Back-rest adjustement

-- Last Updated: Feb-19-12 4:19 AM EST --

This might sound like a silly question but I am asking in all sincerity.

1st Question:
How should the back-rest actually be positioned, what exactly should it support.

Should it be positioned at the bottom of the back, around and slightly above the hips.

Or should it be lower down, in a sense cradling the buttocks.

2nd question:
I have been sitting in my garage this morning trying to fathom out the best aft/stern adjustement. My back-rest is bolted on and can be moved forward or backwards by undoing the bolt on either side and then moving the bolt to one of the other notches/holes. This is an awkward task which can only be performed with a screwdriver and wrench.

I have basically 3 notches worth of positions, Forward, Middle or Rear. There are more they are just not unusable.

Forward doesn't make any sense, it pushes me too far forward in the cockpit.

Middle : This is what I currently use bit I feel that it is not optimal.

Rear : I am under the impression that it would offer almost no back support, but it also depends on just how the back should be supported, see question 1.

I do not like my current backrest as it does not retain its position if I put it into the lower back position, after some time it simply slips back down around the buttocks. Quite often I find myself wanting to re-adjust the back-rest back into the lower back position but this is almost impossible with the spray deck on.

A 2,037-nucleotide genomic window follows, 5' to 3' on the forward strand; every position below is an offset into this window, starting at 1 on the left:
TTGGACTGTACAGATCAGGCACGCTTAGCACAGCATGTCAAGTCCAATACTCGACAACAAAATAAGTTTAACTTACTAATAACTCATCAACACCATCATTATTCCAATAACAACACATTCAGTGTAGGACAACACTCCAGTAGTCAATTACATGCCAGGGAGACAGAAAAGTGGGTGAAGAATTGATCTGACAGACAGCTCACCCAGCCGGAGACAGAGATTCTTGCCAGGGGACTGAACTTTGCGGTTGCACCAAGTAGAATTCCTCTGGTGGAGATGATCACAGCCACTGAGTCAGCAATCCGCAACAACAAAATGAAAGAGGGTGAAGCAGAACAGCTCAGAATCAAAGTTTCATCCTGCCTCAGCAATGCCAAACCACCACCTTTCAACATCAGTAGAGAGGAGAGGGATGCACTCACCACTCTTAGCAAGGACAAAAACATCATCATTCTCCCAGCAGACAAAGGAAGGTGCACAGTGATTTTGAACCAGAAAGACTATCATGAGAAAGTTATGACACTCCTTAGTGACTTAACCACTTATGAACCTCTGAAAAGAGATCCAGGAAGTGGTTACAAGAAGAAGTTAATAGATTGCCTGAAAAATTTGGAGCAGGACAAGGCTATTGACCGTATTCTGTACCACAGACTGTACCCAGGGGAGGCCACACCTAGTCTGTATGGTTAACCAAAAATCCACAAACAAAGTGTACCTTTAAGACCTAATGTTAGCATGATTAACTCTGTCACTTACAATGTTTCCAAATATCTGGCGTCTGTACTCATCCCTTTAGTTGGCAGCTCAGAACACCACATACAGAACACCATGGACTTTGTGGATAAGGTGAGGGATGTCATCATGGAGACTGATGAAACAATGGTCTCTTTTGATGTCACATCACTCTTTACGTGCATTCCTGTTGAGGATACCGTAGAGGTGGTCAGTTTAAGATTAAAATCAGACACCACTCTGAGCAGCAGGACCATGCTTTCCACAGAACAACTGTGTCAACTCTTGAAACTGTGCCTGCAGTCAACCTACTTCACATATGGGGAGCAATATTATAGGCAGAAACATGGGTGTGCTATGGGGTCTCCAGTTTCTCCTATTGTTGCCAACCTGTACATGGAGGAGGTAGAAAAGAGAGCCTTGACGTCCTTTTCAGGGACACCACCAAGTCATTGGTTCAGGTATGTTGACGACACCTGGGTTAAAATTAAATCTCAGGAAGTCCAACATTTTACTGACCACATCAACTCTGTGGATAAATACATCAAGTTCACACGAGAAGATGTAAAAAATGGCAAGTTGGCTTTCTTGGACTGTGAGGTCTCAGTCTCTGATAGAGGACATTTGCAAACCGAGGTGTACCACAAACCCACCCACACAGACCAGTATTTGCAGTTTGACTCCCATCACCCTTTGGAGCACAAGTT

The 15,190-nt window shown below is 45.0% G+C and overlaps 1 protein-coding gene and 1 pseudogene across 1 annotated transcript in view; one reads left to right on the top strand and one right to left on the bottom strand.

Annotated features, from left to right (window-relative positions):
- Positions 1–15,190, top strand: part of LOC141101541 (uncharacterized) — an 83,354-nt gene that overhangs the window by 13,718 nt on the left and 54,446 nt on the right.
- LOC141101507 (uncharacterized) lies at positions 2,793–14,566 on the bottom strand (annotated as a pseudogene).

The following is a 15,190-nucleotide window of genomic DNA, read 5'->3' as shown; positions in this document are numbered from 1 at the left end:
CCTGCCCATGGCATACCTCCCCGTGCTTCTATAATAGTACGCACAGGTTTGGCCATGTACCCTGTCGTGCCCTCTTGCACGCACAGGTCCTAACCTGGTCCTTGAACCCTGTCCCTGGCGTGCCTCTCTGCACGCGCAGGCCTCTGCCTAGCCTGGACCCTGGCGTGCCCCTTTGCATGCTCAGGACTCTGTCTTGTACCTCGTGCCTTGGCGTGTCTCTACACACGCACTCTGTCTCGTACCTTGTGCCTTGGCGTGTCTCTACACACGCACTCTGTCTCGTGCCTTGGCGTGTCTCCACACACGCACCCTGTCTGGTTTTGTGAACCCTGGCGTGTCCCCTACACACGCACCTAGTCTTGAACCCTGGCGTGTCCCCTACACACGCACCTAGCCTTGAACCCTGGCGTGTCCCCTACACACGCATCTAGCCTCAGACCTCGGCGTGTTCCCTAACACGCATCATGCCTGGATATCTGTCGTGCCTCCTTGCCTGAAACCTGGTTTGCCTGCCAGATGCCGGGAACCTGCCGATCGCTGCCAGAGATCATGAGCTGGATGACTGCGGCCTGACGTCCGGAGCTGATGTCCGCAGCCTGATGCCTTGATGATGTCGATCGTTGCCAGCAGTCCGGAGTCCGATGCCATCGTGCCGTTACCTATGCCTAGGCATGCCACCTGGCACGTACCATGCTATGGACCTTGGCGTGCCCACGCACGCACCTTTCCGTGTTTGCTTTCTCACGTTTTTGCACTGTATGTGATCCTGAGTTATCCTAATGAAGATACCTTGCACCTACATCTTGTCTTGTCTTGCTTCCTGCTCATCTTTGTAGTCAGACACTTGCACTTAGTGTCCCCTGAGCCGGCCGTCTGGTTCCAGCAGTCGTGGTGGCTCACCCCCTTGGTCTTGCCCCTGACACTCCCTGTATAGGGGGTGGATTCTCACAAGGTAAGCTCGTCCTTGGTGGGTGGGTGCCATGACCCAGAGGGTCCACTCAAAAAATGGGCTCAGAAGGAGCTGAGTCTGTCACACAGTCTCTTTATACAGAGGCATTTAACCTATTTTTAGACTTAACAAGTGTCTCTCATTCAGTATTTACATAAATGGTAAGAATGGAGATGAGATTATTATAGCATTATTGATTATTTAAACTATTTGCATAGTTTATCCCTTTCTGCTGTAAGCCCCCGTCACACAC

Are there any major reasons for sitting further forward in relation to stability, paddling technique, etc.....?

I have noticed that it is much more difficult to rotate when the back rest is the higher postion.

Cheers Roy

No two people are alike
For me if I am going fast I am not even leaning against the back rest, but I have it just above my hips in the small of my back for touring.

Regardless of what any one else says, I would try the various positions and see which is most comfortable.

Each new kayak I get I have to readjust the back rest for my own personal comfort.

Jack L

What Jack Said
It’s mostly a personal preference thing. For me, a low backband is the way to go. For the most part I’m leaning forward and it’s supporting nothing but it’s not in the way. I have moved the seat back in most of my boats. It makes entering and exiting the boat easier. My most recent purchase, an Alchemy, didn’t let me wet exit very smoothly so back the seat went. Much better. Personally, being situated back is much, much better than forward.

Good morning, Jack!

Back rest…
should be an oxymoron in a kayak for an active paddling position. The less you have anything above the pelvic bones actually using a backrest the better you can rotate. The better you can rotate the better you can paddle, and it keeps your core and back protected better as well.

Your post doesn’t make it easy to tell where your thighs end up in each of the seat positions. They need to be parked under a thigh brace, or the deck, for boat control in edging. If you are so far back that it is only your knees hitting, you’ll be ineffective (and in pain unless your knees have a lot more padding than mine). If you could report back on that part of your position it’d be easier for folks to comment.

Thigh Position
In fact the middle position is really the only position in which my thighs sit correctly under the thigh pads.

I never thought about the idea of building up the corp strength to a point where the back rest won’t really have any impact/use. It’s obvious now that it has been mentioned.

At the end of my little “adjustement” session today I concluded the following